IN CIPRO WE TRUST: BUT HOW DO WE FEEL ABOUT OUR DRUG PATENT LAWS? (2002 Third Year Paper)

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IN CIPRO WE TRUST: BUT HOW DO WE FEEL ABOUT OUR DRUG PATENT LAWS? (2002 Third Year Paper)

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Title: IN CIPRO WE TRUST: BUT HOW DO WE FEEL ABOUT OUR DRUG PATENT LAWS? (2002 Third Year Paper)
Author: Bassan, Daniela
Citation: IN CIPRO WE TRUST: BUT HOW DO WE FEEL ABOUT OUR DRUG PATENT LAWS? (2002 Third Year Paper)
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Abstract: In many ways, the terrorist attacks of September 11, 2001, crystallized national debate over drug patents both in Canada and the United States. This became clear when, at the height of the anthrax attacks in October, NBC's Tom Brokaw paid the following homage to the top anti-anthrax drug: In Cipro we trust. On the one hand, the public was eternally grateful for the research and development that led to the patented, life-saving CIPRO. On the other, the Canadian and United States governments insisted on obtaining national stockpiles of the drug at much-reduced prices. In fact, these conflicting attitudes toward CIPRO revealed a greater reality. Competing policy objectives—providing incentives for pharmaceutical innovation while ensuring timely access to affordable medicines—are the raison d'etre of many drug patent regimes, including those in Canada and the United States. Legislators and regulators alike keep searching for the best balance between these conflicting goals. This paper explores these issues through a comparative study of Canadian and United States drug patent regimes. Part II is an overview of the legislative and regulatory framework currently in place in both jurisdictions. In at least one significant respect, the regimes in Canada and the United States are unique, vis-a-vis the rest of the world. Pursuant to complex procedures, a drug patentee is entitled to an automatic injunction against a proposed generic competitor. Parts III and IV consider how these drug patent rules have played out in the case of CIPRO both before and after September 11, again in Canada and the United States. The purpose of the CIPRO case study is twofold: (1) to show how legal incentives provided to drug manufacturers can be misused, leading to possible anticompetitive outcomes; and (2) to demonstrate how current laws may not adequately address the new, suddenly pressing objective of bioterrorism defense. Finally, Part V looks at pending legislation directed at readjusting the balance between pharmaceutical innovation and generic competition.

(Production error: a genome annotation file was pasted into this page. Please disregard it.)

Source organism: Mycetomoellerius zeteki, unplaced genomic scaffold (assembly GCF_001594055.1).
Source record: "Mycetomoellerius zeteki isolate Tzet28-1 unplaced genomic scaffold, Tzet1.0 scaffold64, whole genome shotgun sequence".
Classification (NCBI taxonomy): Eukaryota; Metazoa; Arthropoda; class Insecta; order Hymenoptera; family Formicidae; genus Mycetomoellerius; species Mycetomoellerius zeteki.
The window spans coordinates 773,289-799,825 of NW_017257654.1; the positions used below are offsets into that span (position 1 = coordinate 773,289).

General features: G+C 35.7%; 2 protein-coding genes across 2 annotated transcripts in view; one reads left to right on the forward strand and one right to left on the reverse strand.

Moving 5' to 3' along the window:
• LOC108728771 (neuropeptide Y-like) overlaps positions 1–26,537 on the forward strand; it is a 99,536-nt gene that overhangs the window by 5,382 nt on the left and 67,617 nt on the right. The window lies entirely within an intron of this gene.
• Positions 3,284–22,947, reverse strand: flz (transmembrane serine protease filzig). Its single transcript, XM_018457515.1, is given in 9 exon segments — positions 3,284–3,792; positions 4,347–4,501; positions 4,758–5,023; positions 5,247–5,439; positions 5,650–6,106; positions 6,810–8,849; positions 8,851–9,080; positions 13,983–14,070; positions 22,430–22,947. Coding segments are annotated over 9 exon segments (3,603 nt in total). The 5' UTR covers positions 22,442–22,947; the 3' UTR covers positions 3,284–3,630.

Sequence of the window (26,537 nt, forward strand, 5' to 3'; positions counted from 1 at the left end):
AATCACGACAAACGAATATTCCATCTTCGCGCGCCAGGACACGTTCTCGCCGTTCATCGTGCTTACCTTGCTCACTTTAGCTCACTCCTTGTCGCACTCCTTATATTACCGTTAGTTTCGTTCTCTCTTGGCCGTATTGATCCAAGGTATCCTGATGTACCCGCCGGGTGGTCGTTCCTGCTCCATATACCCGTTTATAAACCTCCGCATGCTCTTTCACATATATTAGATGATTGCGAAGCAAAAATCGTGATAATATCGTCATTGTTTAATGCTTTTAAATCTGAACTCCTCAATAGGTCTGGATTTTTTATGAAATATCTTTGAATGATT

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Citable link to this page: http://nrs.harvard.edu/urn-3:HUL.InstRepos:10018967

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